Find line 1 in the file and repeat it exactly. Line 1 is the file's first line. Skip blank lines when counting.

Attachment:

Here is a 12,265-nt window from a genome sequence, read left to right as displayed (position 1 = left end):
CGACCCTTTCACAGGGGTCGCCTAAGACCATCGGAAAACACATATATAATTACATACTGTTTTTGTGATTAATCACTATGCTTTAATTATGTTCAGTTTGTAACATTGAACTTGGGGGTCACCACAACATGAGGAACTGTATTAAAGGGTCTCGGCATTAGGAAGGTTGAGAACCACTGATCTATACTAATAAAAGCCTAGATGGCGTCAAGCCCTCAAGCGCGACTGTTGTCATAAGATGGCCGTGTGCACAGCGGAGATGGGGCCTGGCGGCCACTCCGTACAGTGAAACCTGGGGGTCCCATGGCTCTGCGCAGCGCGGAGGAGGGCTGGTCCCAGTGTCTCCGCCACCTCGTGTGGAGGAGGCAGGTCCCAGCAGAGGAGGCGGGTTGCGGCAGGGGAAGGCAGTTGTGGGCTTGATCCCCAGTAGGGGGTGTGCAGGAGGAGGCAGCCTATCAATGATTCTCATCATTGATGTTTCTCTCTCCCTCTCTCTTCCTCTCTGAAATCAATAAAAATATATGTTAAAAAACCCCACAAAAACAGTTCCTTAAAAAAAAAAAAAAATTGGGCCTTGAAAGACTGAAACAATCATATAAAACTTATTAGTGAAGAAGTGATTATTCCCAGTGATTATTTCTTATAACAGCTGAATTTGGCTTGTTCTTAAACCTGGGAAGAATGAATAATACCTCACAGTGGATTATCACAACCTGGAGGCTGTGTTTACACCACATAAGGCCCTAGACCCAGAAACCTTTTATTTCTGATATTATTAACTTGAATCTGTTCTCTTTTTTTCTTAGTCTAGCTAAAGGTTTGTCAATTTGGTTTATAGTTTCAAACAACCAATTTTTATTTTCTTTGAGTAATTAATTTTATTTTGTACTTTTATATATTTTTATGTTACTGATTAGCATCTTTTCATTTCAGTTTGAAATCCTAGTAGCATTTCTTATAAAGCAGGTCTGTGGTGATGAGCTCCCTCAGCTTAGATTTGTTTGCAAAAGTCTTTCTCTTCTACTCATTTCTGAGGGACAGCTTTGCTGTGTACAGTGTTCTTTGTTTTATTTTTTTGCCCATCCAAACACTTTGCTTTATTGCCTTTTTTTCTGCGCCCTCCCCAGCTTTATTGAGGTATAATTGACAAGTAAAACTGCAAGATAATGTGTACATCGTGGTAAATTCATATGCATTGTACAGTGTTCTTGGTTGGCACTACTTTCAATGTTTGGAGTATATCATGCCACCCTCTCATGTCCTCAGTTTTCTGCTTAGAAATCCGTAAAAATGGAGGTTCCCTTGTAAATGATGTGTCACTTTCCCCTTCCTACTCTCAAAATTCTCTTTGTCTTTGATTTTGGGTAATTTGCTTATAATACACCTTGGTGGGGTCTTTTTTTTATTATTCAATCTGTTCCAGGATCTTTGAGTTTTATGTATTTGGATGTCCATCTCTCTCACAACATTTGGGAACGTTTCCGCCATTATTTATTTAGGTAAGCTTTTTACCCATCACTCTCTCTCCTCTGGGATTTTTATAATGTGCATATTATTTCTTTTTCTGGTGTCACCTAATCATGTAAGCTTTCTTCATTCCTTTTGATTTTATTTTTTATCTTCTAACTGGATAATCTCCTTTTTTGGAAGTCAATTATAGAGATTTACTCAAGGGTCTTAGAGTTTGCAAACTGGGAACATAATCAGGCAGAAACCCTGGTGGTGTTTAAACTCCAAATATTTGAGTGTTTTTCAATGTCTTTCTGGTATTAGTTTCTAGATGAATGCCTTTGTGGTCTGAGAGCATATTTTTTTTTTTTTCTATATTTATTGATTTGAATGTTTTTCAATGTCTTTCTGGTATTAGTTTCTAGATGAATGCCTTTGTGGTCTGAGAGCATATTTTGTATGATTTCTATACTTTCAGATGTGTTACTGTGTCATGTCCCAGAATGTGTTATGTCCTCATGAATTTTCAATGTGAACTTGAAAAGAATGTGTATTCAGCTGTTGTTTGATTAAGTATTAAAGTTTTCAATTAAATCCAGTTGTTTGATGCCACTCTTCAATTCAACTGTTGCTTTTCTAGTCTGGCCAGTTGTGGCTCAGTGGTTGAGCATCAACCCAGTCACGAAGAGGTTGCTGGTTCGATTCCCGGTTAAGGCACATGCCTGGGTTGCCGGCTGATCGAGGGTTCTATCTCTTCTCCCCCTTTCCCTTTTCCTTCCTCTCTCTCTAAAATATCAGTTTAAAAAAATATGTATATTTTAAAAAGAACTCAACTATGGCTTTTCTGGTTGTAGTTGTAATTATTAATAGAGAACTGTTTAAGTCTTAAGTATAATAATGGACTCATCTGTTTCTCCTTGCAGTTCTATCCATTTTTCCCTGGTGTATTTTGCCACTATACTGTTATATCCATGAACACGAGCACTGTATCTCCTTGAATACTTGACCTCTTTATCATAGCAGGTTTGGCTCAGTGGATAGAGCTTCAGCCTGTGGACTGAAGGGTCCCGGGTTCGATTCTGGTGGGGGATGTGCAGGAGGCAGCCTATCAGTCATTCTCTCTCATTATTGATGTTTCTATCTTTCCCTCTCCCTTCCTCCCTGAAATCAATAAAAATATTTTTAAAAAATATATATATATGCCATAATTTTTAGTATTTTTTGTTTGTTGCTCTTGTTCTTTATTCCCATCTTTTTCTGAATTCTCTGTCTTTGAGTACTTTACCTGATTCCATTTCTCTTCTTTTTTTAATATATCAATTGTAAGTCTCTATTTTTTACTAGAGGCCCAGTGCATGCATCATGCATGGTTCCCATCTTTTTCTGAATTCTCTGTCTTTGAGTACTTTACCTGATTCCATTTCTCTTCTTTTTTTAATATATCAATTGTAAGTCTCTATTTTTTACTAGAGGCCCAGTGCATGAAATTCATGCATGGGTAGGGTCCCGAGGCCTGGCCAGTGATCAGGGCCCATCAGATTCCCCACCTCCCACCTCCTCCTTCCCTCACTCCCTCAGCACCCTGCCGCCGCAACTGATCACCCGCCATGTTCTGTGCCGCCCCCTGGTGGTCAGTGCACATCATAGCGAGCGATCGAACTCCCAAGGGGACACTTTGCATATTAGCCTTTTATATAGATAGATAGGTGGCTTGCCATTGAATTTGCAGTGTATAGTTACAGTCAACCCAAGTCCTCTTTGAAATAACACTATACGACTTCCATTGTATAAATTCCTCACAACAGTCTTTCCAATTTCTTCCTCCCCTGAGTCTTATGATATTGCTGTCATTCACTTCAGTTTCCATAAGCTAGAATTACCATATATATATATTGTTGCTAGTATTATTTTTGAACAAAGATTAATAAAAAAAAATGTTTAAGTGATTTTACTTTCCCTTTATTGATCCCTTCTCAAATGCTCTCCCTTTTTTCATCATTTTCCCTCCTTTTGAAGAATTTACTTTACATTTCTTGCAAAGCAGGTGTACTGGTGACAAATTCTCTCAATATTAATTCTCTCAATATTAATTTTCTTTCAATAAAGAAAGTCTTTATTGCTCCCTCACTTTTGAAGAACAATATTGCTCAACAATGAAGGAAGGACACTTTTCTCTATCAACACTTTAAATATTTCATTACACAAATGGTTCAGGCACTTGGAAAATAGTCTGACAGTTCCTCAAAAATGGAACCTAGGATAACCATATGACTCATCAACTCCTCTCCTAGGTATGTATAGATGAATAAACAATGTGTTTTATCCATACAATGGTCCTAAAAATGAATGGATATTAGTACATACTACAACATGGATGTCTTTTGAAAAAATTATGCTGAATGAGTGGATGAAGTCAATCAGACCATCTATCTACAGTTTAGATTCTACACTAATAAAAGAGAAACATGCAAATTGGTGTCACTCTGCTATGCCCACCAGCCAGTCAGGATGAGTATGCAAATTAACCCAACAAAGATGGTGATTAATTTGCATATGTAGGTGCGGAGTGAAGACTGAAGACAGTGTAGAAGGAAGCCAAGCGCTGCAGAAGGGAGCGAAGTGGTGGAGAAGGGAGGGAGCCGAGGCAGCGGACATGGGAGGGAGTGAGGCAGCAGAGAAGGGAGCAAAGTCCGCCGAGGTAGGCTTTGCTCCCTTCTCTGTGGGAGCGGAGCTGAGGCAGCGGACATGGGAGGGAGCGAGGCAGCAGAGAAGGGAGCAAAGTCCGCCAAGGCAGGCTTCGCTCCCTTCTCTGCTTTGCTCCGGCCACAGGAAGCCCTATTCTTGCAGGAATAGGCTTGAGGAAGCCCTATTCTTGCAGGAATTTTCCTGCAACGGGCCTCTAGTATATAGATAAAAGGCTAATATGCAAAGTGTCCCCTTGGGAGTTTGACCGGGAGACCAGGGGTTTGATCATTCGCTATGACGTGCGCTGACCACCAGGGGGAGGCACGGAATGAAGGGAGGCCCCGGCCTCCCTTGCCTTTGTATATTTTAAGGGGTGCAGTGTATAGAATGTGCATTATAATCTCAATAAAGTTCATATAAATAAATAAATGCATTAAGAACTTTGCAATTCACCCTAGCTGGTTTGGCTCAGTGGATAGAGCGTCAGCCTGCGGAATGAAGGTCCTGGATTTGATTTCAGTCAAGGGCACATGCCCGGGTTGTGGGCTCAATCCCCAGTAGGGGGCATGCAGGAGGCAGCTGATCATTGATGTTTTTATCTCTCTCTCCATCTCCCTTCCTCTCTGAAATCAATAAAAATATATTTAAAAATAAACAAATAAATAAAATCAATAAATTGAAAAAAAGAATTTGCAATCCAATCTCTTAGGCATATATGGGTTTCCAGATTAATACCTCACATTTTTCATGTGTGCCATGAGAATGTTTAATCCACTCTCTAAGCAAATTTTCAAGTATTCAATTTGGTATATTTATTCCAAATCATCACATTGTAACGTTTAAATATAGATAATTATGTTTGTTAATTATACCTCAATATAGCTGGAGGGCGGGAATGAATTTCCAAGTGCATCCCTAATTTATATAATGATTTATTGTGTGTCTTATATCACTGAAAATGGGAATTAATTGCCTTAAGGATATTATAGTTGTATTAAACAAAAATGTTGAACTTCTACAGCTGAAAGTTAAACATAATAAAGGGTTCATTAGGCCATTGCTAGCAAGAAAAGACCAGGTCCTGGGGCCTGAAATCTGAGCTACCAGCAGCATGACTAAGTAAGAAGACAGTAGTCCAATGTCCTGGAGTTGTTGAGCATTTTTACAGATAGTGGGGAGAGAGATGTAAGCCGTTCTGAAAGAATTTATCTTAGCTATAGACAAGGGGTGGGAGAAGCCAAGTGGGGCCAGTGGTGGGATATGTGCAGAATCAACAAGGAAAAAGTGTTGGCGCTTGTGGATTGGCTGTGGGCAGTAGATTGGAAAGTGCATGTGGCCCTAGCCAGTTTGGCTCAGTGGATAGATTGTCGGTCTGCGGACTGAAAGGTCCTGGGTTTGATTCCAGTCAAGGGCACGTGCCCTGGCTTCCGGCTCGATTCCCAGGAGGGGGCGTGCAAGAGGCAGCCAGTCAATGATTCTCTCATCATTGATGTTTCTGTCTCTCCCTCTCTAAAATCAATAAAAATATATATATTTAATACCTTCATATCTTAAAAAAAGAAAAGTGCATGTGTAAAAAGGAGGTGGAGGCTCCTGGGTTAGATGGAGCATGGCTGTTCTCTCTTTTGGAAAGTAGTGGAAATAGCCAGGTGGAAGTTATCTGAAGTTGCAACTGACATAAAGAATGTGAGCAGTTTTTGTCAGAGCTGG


Here is a 12,265-nt window from a genome sequence, read left to right as displayed (position 1 = left end):